Randy H
Jun 12th, 2003, 05:33 PM
I'm English Canadian and I feel I can relate to both Americans and French Canadians to some degree.

I relate to America mainly because American life is shown in English Canadian media more than French Canadian life is IMO - I think this is really sad. The shows on t.v. are mostly American shows, half of the stations are American so we get a lot of American news. There are hardly any French Canadian stations.

On the other hand, I still feel I can relate to French Canadians because the area I am from is one of the few parts of Ontario that still has somewhat of a French and English culture, and even though we are very different in many ways, I feel like Canadian patriotism sort of brings us all together somehow lol. Even though each province you go to is very different from the next, we are still together and try to embrace those differences.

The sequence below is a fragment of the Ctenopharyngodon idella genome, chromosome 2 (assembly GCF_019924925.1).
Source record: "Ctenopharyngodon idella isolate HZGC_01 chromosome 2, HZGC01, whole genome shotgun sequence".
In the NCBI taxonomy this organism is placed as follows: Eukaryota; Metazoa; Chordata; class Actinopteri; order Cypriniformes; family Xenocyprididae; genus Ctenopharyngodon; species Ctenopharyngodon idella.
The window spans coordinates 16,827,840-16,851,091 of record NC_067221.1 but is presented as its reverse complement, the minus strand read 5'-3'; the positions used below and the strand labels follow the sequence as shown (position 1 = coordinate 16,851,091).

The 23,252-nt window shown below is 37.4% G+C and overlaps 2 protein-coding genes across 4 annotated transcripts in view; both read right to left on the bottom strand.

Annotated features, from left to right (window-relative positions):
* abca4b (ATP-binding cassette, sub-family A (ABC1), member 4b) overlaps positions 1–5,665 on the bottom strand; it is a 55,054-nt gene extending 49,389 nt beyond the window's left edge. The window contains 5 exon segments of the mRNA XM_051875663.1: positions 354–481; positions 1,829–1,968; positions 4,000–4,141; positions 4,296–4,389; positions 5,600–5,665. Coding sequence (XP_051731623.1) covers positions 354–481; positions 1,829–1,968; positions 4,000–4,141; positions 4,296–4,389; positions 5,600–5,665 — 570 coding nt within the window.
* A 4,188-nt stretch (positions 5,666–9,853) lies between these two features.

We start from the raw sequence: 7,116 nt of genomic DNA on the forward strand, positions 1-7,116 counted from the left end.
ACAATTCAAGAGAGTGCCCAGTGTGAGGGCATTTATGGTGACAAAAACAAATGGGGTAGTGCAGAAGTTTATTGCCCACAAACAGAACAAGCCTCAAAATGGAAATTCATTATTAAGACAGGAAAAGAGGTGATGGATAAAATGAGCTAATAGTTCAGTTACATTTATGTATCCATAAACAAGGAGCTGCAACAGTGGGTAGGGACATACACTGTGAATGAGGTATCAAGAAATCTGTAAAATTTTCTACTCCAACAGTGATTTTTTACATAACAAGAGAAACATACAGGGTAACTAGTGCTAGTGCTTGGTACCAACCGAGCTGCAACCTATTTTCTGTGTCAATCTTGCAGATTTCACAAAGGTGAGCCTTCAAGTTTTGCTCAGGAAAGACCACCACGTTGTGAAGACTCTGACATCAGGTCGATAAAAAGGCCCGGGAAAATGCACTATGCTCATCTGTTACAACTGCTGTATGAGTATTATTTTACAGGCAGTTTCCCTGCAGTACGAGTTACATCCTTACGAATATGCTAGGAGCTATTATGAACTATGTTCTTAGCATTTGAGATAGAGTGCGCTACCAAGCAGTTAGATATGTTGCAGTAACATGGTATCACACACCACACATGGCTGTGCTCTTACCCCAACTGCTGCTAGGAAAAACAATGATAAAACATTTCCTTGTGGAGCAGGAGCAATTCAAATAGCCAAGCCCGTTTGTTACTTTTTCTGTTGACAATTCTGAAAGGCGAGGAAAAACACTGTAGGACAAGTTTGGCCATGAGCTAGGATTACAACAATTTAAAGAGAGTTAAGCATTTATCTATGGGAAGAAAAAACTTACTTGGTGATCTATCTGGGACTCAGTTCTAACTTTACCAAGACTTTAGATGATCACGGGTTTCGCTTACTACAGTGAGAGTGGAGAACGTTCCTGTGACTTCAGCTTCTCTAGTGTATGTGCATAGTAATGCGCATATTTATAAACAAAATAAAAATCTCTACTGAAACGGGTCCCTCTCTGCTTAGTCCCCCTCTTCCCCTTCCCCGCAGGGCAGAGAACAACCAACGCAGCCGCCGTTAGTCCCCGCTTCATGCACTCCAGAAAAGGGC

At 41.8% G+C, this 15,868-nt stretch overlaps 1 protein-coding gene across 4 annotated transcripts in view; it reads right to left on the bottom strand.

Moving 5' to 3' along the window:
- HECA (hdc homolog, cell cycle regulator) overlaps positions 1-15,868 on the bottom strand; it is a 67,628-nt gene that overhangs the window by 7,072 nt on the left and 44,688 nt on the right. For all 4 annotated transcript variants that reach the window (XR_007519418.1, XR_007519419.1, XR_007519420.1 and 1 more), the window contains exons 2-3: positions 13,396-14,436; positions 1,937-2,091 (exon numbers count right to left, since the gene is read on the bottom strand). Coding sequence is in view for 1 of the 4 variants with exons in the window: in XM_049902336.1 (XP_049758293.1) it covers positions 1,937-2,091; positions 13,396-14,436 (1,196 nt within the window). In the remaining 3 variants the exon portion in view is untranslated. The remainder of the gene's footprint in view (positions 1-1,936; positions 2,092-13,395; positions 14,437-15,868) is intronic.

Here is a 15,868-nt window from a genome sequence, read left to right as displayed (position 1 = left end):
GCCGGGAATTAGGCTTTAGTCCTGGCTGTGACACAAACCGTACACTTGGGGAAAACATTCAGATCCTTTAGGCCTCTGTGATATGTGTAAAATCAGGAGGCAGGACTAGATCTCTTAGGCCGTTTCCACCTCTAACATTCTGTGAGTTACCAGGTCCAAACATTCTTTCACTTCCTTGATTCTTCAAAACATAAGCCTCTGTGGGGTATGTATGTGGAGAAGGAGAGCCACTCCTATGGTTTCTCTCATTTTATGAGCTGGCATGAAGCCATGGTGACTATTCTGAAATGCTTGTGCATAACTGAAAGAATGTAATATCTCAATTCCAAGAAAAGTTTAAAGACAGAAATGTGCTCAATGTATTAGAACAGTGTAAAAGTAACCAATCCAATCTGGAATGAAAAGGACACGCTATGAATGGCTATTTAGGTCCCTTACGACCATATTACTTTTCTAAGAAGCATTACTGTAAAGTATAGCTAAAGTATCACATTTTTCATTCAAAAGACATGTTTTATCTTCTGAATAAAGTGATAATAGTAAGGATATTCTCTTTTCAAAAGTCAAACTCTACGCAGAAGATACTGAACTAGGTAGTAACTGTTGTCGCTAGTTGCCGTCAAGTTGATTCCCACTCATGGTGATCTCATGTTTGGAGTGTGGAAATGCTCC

So overall, I would have to say I feel more related to French Canadians :)

Zamboni
Jun 12th, 2003, 07:01 PM
yes, certainly with the dutch people in the south of the netherlands.
:kiss: ;)

Zamboni
Jun 12th, 2003, 07:06 PM
I'm sorry, but Flanders and The Netherlands together would not be a unilingual country. The differences have become too big, centuries of separation have caused this, while the French regions of our country have always undergone the same fate as what is now Flanders.

If you take away the link of the language, Flemings and Dutch would have NOTHING in common, except a brief period of unification in history. But other than that, the mentality has completely changed so poeple would NOT feel naturally related to that country.

I do not completely agree with you. By this redenation people in Limburg and other parts of the Netherlands should feel more, or at least as connected with Belgium (or Flanders, if you wish) as with the Netherlands - and I don't think that's the case!

About the language thing, the differences are not as big as they seem at first glance. Someone from Groningen would have equal trouble with understanding my mom as with understanding you!

*JR*
Jun 12th, 2003, 09:35 PM
Not only that, but a lot of Canadians do NOT want to be associated with Americans ;)
As a certain Boi would say about Canada: yuo=owned! :p